Before we can have a useful conversation about taking cultural enterprises or community arts efforts “to scale,” we need to define what we mean by that. “Going to scale” usually means serving more people in more places with the same service structure. But that can happen in a number of ways.
First, a single organization can successfully increase its reach or impact by expanding. Second, other individuals or organizations can replicate successful projects or programs to serve more people in more places, while the original organization remains much the same. Finally, you can scale through a hybrid of the two approaches above, where a successful program provider creates a “franchise” to license or sell or support multiple instances of the same program.
In the commercial world, scalability of a project or business has mostly to do with economics, and the interplay of fixed and variable costs (sorry, we have to go there…but I’ll be brief). It all begins with the fixed investment required to build the project or process…how big the machine or system or service network needs to be to launch.
After that, it’s all about incremental revenue. Projects can scale if the incremental revenue from additional users is large enough to surpass the fixed costs quickly, and leave them in the dust (the customer pays you $10 and they only cost you $1, for example). When incremental revenue is slim (customer pays you $10, but cost you $9 to serve), a project can’t capture its fixed costs quickly, can’t surpass those fixed costs dramatically, and therefore can’t scale very well.
So, our first stop is to wonder whether “incremental revenue” has an analog in nonprofit or public cultural enterprise. The lively arts certainly have high fixed costs (the costs to construct and prepare the performance), and can have high incremental revenues (the cost of selling one more ticket is low, so the ticket price is almost all incremental revenue per user). But the annoying detail of limited capacity, each performance having only so many seats, kind of blows the scalability.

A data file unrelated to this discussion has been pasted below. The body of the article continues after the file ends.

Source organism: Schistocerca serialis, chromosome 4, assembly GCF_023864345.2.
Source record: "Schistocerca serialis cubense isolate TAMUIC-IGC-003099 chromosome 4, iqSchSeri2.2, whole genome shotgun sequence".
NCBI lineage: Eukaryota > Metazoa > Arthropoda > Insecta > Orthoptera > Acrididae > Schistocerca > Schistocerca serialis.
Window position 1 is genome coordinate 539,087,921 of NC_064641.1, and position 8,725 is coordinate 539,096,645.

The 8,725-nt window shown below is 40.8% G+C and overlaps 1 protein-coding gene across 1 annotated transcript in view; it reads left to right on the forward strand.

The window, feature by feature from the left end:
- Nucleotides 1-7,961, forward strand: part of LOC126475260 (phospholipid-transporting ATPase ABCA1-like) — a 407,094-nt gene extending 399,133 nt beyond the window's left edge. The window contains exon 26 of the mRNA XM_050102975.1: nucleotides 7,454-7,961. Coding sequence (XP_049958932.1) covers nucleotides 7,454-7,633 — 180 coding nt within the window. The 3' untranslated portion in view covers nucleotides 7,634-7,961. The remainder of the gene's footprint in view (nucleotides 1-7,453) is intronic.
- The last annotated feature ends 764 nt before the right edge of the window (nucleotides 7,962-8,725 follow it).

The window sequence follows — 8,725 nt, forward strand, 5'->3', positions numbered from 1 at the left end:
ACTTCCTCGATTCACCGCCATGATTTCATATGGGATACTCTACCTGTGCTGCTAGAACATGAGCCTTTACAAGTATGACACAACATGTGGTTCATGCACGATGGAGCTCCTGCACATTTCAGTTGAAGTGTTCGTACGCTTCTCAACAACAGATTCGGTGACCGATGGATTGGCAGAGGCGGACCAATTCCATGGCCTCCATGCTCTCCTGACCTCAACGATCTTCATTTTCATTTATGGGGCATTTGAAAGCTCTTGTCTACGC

To make more seats available, you have to run the performance multiple times, increase your fixed costs, and your margin is gone. The problem is made worse by the challenge of demand…you could certainly hold your theater performance in an arena that seats 30,000…but good luck filling the seats.
Further, more person-to-person cultural activities—like art or music lessons, or individualized support for working artists, or grantmaking—have a high cost per user, and are therefore impossible to scale. You can save some of the fixed investments in these programs by copying planning and strategy from similar successful programs (which we do all the time, and should do more). But “scale” will always be elusive and expensive.
Despite the economic doom and gloom, the nonprofit world in general (and the arts world specifically) has many examples of all three types of scaling I mentioned above:
Single Organization: Successful projects expand their work under their own umbrella all the time. In Texas for example, the arts/imagination/education nonprofit Big Thought built a prototype service, and grew it into more and more places over the past 25 years. In New York, Fractured Atlas offers its support services primarily through fixed-cost efforts that can scale. The Metropolitan Opera has famously scaled its live performance strategy beyond its theater walls and into movie theaters (although both fixed and incremental costs are rather extraordinary).
Replication: The arts industry is also full of borrowed or copied initiatives drawn from the success of other organizations. Springboard for the Arts had local success with its Community Supported Art program, for example, and shared a toolkit for anyone anywhere to replicate it. The Wallace Foundation and other funders make significant efforts to identify successful strategies and disseminate them to the field.
Franchise: A central program office supporting regional or local “owners” is perhaps the oldest form of scaling in the U.S. nonprofit world. Girl Scouts and Boy Scouts are essentially franchise businesses, authorizing local providers (aka, parents and scout leaders) to run a small version of their projects and processes. And in many ways, national coalitions or associations, like the Kennedy Center Alliance for Arts Education Network, are versions of the franchise model…coordinating best practices in advocacy and advancement through a loose-knit affiliation under a common name.
So, given all this, will the growth of digital communications and global networks of professionals, funders, and governments increase opportunities in any of these categories for taking good ideas “to scale”? Probably yes. But without a focus on the underlying economics and dynamics of each potential enterprise, there will most certainly be lots of stumbling along the way.
I’ll look forward to this conversation to explore these and other issues more deeply.